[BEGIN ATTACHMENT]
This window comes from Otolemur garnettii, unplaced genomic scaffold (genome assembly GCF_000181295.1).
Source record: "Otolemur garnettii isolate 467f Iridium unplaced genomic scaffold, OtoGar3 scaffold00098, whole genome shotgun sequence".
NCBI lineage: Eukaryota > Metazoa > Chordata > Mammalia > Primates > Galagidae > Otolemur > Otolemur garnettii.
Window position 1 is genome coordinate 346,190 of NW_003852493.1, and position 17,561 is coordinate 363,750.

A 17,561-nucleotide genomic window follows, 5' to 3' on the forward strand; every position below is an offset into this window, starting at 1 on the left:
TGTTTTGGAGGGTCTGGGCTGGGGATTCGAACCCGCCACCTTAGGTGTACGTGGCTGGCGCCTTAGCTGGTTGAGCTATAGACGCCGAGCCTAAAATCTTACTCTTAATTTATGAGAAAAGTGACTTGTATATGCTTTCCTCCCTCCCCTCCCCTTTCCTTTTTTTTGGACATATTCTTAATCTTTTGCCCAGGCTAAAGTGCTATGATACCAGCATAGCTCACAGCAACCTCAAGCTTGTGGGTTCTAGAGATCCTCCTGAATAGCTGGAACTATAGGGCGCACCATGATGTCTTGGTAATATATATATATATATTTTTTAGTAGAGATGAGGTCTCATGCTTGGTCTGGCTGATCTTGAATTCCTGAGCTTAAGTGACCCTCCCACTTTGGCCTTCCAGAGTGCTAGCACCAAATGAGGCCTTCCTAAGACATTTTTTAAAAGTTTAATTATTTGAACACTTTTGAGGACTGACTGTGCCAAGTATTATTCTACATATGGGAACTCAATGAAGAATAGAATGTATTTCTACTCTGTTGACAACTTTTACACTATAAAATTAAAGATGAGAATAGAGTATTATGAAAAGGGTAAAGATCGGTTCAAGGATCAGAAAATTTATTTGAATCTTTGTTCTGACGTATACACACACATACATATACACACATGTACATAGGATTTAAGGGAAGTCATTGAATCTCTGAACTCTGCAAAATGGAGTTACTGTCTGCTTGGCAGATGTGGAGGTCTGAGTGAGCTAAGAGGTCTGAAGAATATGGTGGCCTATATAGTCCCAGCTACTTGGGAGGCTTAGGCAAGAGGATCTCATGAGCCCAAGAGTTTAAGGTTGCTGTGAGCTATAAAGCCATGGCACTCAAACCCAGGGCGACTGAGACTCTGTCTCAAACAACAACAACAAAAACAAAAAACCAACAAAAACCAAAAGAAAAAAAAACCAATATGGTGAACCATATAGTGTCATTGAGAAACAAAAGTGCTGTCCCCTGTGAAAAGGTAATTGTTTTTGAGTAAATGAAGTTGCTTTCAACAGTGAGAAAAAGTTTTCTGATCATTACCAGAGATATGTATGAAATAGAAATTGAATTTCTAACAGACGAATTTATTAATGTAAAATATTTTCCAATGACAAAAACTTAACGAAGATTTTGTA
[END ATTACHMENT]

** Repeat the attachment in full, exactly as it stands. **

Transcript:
This window comes from Otolemur garnettii, unplaced genomic scaffold (genome assembly GCF_000181295.1).
Source record: "Otolemur garnettii isolate 467f Iridium unplaced genomic scaffold, OtoGar3 scaffold00098, whole genome shotgun sequence".
NCBI lineage: Eukaryota > Metazoa > Chordata > Mammalia > Primates > Galagidae > Otolemur > Otolemur garnettii.
Window position 1 is genome coordinate 346,190 of NW_003852493.1, and position 17,561 is coordinate 363,750.

A 17,561-nucleotide genomic window follows, 5' to 3' on the forward strand; every position below is an offset into this window, starting at 1 on the left:
TGTTTTGGAGGGTCTGGGCTGGGGATTCGAACCCGCCACCTTAGGTGTACGTGGCTGGCGCCTTAGCTGGTTGAGCTATAGACGCCGAGCCTAAAATCTTACTCTTAATTTATGAGAAAAGTGACTTGTATATGCTTTCCTCCCTCCCCTCCCCTTTCCTTTTTTTTGGACATATTCTTAATCTTTTGCCCAGGCTAAAGTGCTATGATACCAGCATAGCTCACAGCAACCTCAAGCTTGTGGGTTCTAGAGATCCTCCTGAATAGCTGGAACTATAGGGCGCACCATGATGTCTTGGTAATATATATATATATATTTTTTAGTAGAGATGAGGTCTCATGCTTGGTCTGGCTGATCTTGAATTCCTGAGCTTAAGTGACCCTCCCACTTTGGCCTTCCAGAGTGCTAGCACCAAATGAGGCCTTCCTAAGACATTTTTTAAAAGTTTAATTATTTGAACACTTTTGAGGACTGACTGTGCCAAGTATTATTCTACATATGGGAACTCAATGAAGAATAGAATGTATTTCTACTCTGTTGACAACTTTTACACTATAAAATTAAAGATGAGAATAGAGTATTATGAAAAGGGTAAAGATCGGTTCAAGGATCAGAAAATTTATTTGAATCTTTGTTCTGACGTATACACACACATACATATACACACATGTACATAGGATTTAAGGGAAGTCATTGAATCTCTGAACTCTGCAAAATGGAGTTACTGTCTGCTTGGCAGATGTGGAGGTCTGAGTGAGCTAAGAGGTCTGAAGAATATGGTGGCCTATATAGTCCCAGCTACTTGGGAGGCTTAGGCAAGAGGATCTCATGAGCCCAAGAGTTTAAGGTTGCTGTGAGCTATAAAGCCATGGCACTCAAACCCAGGGCGACTGAGACTCTGTCTCAAACAACAACAACAAAAACAAAAAACCAACAAAAACCAAAAGAAAAAAAAACCAATATGGTGAACCATATAGTGTCATTGAGAAACAAAAGTGCTGTCCCCTGTGAAAAGGTAATTGTTTTTGAGTAAATGAAGTTGCTTTCAACAGTGAGAAAAAGTTTTCTGATCATTACCAGAGATATGTATGAAATAGAAATTGAATTTCTAACAGACGAATTTATTAATGTAAAATATTTTCCAATGACAAAAACTTAACGAAGATTTTGTA